Sister John Dorai Chetty, physicist-pianist Raja Ramanna
Sister Chetty’s forays into Carnatic were more direct, playing alapanas and equally imaginative kalpanaswaras—INStant improvisations—beyond the compositions. In 1947, she completed her fellowship from London’s Trinity College of Music—and went on to teach in Madras and then her native Mysore before moving to the Karnataka capital. Her trailblazing attempts caught maverick vocalist M. Balamuralikrishna’s attention, who helped fine-tune her musicality.
Critic V. Balayogi recalls a 1986 kacheri he attended at the hallowed Madras Music Academy following an invitation by Balamurali, who wouldn’t tell him anything about the programme. “I went and to my surprise there was Carnatic being played on one of those antique big pianos by a nun,” he says. She was playing 19th century composer Ghanam Krishna Aiyyar’s Jaga janani. The nun breathed her last in January last year aged 94, while Dr Ramanna was 79 when he died in 2004.
Hushing the Wolf
A few issues make the piano difficult to integrate into an Indian musical context. Tuning across seven octaves posed the problem of irregular intervals—the ‘wolf fifths’—to offset which a variety of tuning choices (‘temperaments’) are employed in which notes are actually marginally off-pitch. “The issue compounds across octaves,” writes music scholar Deepak S. Raja in his blog. Besides, there’s that inability to produce notes that flow into one another—and yes, no microtones (think of those ‘in-between’ notes)—both vital to the richness of Indian music.
That way, Jaga janani, which Sister Chetty played, is an early 20th-century composition in an uncommon raga, Ratipatipriya, that doesn’t rely much on microtones. The first effort to notate Dravidian gamakas came from a pianist-composer, Ramesh Vinayagam, who is now a popular singer-arranger in Tamil. Those oscillations are so essential to Carnatic that a master like T.N. Seshagopalan as well as the younger Cuddalore S. Jananiy and K. Sathyanarayanan seek to generate them while eking out south Indian classical on digital keyboards.
Electronic keyboards, whose manipulability makes them more pliable, have come on the Hindustani concert stage too; Abhijit Pohankar and Divyansh Srivastava being young exponents of the ‘vidyut veena’. The harmonium, a child of the reed organ, has been a regular presence in Hindustani, but it had to weather resistance on Carnatic platforms in the last century before making a mark, thanks to masters like Palladam S. Venkataramana Rao and C. Ramadas.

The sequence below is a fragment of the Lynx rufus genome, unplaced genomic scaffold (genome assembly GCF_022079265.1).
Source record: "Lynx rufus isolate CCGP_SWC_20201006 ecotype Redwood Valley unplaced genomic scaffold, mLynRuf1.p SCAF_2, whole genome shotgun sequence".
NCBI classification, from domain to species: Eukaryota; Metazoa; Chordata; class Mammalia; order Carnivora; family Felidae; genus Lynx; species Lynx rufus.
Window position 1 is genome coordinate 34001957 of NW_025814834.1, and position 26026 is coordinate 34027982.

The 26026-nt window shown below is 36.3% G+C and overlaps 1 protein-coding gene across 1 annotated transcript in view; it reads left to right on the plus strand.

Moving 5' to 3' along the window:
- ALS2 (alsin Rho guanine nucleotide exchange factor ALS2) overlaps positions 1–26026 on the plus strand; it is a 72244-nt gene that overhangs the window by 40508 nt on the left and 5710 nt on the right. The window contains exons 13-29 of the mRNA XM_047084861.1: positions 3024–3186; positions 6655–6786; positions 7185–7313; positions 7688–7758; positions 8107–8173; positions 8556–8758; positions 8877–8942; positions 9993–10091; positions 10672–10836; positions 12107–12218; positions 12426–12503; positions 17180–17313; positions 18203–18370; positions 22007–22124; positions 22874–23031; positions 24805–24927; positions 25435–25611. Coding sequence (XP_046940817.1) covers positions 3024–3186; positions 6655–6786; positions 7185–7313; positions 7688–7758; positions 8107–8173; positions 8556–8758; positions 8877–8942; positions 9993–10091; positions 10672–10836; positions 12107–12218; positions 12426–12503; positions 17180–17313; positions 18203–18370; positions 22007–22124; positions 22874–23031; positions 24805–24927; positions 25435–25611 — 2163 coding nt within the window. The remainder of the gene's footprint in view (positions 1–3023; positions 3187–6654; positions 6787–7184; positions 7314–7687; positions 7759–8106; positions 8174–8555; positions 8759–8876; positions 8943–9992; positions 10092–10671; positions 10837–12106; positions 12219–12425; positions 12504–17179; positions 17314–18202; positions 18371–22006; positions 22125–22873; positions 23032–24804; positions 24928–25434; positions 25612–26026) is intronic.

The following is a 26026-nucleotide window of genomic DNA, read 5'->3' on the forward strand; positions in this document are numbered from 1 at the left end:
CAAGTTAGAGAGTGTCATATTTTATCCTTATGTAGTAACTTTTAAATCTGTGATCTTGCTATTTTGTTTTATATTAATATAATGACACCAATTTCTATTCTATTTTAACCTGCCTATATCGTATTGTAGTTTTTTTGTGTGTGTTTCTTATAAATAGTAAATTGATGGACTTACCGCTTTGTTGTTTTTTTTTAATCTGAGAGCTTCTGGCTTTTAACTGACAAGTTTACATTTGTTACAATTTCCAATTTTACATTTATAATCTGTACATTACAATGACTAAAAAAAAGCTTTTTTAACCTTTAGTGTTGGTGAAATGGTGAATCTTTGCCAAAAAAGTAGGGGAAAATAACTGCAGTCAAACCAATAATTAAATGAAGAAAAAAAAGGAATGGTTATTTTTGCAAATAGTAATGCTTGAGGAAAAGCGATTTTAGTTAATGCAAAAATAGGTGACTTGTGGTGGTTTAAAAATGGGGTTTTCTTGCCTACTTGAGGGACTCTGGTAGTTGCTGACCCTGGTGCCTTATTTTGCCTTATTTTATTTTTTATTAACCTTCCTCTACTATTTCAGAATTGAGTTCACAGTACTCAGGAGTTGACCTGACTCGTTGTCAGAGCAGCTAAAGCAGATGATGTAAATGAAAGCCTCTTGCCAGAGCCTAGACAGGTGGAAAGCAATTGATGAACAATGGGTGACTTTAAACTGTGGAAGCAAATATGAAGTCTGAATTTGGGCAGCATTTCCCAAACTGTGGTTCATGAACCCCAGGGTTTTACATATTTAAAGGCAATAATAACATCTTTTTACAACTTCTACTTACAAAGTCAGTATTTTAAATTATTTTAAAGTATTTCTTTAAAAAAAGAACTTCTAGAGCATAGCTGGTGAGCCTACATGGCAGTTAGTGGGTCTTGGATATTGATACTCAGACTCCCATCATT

Hindustani has had a recent tryst with the piano. Film composer Vanraj Bhatia, now 90, is renowned for his deep classical knowledge, which he did exhibit by playing ragas on the piano in his younger days. His junior colleague, Kantibhai Sonchhatra, too has had spent six decades as a pianist experimenting with Hindustani. Noteworthy are similar efforts from playback singer-actor Adnan Sami, 46, who learned classical from santoor virtuoso Shivkumar Sharma.
Into the next generation, Bikram Mitra, 24, of Calcutta plays ragas. Pianist Tushar Lall, another young producer-composer-arranger, heads an Indian Jam Project that has influences of the classical he learned from his vocalist mother. Utsav, though, is distinct: he plays full-fledged Hindustani—both on the classical piano and an improvised variety of it that produces resonant notes.
Down south too, young pianists are dipping into the Carnatic pool—Surya Balaji does Ninukori varnam in raga Mohanam, Sathish V. (known as Enneume) presents a fusion of Vatapi Ganapatim in Hansdhwani and pre-teen S. Ritvik goes for an orthodox version of the same by Muthuswamy Dikshitar. The most senior of the crop is Anil Srinivasan, 40, known for his array of experiments with classical.
He’s keen to acknowledge his predecessors. “I’m no pioneer here,” shrugs Anil, who has pursued piano studies from a couple of American universities. Yet his approach merits a special slot in the contemporary scene. “We’re anyway an amalgamated people, right? Western in every walk of life, adapted to desi conditions,” he says, making light of it. For all his eclecticism from childhood—Anil sat on his first piano at age three—the master believes he has become ‘bimusical’ only a dozen years ago.
His maiden collaboration was with young vocalist Sikkil Gurucharan in 2006. That saw the unlikely prospect of piano keys producing padams by 17th-century Telugu poet Kshetrayya. “It evolved for some five years. I was keen to expand the lyrical meaning my instrument generates,” notes Anil. The duo tours several parts of the world. “Not just the big cities; we performed in remote parts of America, also Korea,” recalls Anil, who has since played with other instrumentalists, including from Hindustani, besides ventures in classical dance, theatre and films.